“Don’t Send Your Child to School Day” protest wins widespread support

be-uncommonIn a world that seems to be full of people who wring their hands, pine for the past and do little else, a New York mom showed uncommon character in her effort to lead the national protest “Don’t Send Your Child to School Day” against Common Core.

Last week, U.S. Education Secretary Arne Duncan claimed that “white suburban moms” were the source of opposition to the Common Core standards. “Duncan said those moms are learning that “their child isn’t as brilliant as they thought they were and their school isn’t quite as good as they thought they were” reported Eric Owens for the Daily Caller.

That marginalization through accusation didn’t stop Janet Wilson from standing up for kids and against the standards which she believes are a federal intrusion into local schools. Wilson, like other Common Core opponents, also objects to the data mining which is a core element of Common Core.

Wilson, who had little experience in the political world, used her skills in cross marketing to thrust the “Don’t Send Your Child to School Day” effort into the social media world. She launched the national protest from her website, SayNoToCommonCore.com, and shared it all over Facebook and Twitter. The response was overwhelming.

As a result, the attacks began. In no time, the Huffington Post published a hit piece referring to “people like Wilson — and far-right heroes like Glenn Beck and former U.S. Rep. Ron Paul” as religious zealots on a crusade.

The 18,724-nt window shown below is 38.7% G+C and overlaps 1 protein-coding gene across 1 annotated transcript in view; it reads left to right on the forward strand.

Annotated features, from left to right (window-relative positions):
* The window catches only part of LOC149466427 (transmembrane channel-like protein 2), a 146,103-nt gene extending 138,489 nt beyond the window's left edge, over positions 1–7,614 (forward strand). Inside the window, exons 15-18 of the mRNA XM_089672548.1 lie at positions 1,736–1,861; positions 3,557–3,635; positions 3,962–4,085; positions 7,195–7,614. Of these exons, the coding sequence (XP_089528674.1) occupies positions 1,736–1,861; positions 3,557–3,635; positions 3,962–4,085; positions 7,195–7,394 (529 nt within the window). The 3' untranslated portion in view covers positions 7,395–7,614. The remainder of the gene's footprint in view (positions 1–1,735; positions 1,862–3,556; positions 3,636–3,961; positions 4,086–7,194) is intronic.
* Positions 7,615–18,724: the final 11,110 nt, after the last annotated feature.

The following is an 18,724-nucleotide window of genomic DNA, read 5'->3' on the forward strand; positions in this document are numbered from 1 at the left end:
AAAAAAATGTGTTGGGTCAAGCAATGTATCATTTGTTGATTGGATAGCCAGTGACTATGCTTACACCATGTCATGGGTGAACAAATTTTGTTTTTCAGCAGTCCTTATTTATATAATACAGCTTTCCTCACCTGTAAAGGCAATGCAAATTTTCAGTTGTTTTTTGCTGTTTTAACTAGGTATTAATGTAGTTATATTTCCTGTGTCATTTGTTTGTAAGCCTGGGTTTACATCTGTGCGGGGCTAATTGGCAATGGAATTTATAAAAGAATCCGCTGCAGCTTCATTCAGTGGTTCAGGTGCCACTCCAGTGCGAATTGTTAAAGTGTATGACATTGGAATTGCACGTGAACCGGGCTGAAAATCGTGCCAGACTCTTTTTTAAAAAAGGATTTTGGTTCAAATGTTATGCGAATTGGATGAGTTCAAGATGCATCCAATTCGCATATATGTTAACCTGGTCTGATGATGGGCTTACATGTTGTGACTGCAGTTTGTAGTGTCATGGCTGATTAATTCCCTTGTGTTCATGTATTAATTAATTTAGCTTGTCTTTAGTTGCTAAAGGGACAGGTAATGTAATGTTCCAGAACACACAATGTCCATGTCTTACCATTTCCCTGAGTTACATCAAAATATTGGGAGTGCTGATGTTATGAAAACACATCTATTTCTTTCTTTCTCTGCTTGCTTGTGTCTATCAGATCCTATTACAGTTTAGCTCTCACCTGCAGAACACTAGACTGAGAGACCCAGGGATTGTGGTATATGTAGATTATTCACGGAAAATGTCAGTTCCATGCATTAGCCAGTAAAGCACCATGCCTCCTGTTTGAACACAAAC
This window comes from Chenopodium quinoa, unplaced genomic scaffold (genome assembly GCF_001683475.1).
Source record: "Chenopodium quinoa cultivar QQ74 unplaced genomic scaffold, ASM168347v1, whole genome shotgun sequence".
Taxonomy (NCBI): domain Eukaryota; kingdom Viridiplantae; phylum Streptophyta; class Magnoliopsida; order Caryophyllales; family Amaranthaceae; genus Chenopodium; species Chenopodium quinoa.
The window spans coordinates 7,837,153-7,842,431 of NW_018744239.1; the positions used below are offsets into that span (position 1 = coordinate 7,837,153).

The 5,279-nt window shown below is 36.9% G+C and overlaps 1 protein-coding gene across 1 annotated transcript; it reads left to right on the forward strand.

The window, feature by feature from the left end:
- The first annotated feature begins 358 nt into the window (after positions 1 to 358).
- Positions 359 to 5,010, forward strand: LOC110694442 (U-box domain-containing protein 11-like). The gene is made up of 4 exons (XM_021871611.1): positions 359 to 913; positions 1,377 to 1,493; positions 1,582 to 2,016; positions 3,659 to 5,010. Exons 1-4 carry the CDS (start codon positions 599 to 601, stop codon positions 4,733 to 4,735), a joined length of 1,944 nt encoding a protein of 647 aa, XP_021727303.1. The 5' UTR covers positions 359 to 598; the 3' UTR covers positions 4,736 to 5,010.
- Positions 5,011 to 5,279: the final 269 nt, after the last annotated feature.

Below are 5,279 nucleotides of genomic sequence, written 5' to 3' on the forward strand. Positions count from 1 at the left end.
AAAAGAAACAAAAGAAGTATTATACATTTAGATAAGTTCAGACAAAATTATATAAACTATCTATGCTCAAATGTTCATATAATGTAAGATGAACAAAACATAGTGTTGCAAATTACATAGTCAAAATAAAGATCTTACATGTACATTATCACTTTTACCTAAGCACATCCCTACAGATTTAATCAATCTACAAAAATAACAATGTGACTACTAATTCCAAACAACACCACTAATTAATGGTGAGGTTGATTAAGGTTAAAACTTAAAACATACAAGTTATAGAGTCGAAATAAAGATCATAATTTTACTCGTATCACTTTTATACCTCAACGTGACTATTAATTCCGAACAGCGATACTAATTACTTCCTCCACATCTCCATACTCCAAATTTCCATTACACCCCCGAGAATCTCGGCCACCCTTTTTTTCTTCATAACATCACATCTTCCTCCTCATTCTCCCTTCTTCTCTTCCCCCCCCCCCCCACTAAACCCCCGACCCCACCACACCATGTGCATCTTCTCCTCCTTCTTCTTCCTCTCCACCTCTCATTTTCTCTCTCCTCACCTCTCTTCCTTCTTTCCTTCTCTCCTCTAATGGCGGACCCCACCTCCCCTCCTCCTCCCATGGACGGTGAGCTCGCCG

However, it was and wasn’t God who inspired Wilson. “When I first saw the third grade infidelity assignment that had gone viral on Facebook, I became aware that something was not right with education in this country. The more research I did, the more petrified I became.”

Wilson says it is her faith that gave her the confidence to take an unpopular stand. “For the first time in my life, I have put all of my trust in God,” she said referring to the abuse she knew she would face from opponents and the success of this grassroots movement. “I hope people realize the immense power of prayer and that I am a perfect example of how with God, anything is possible!”

At the end of the day on November 18th, Janet’s website had been viewed over 198,000 times and shared on Facebook over 20,000 times.

“My first reaction to Arne Duncan’s comments was laughter because if I didn’t laugh, I was going to cry. My daughter isn’t even old enough to go to school yet,” said the twenty-nine year old stay-at-home wife and mother. “I believe that Arne’s comment was directly aimed at me in response to the Huffington Post article where they tried to label me as an extremist because of my Christian faith.”

“It is sad to me that because I spoke up and exercised my freedom of speech, that I am now being labeled because of it. It is ridiculous that when I try to inform the American people about an issue that effects every single one of us, that I get attacked and marginalized. If the federal government won’t tell people about Common Core, I will. Federal education means federal control.”

On Monday, Wilson, who is dropping her registration as a Democrat, was joined by thousands of parents across the country of all races and ethnicities, with and without faith, with and without children in school, contrary to the portrait Duncan wanted to paint.

Related article:

Disturbing testimony at hearing reveals what is at the core of Common Core support

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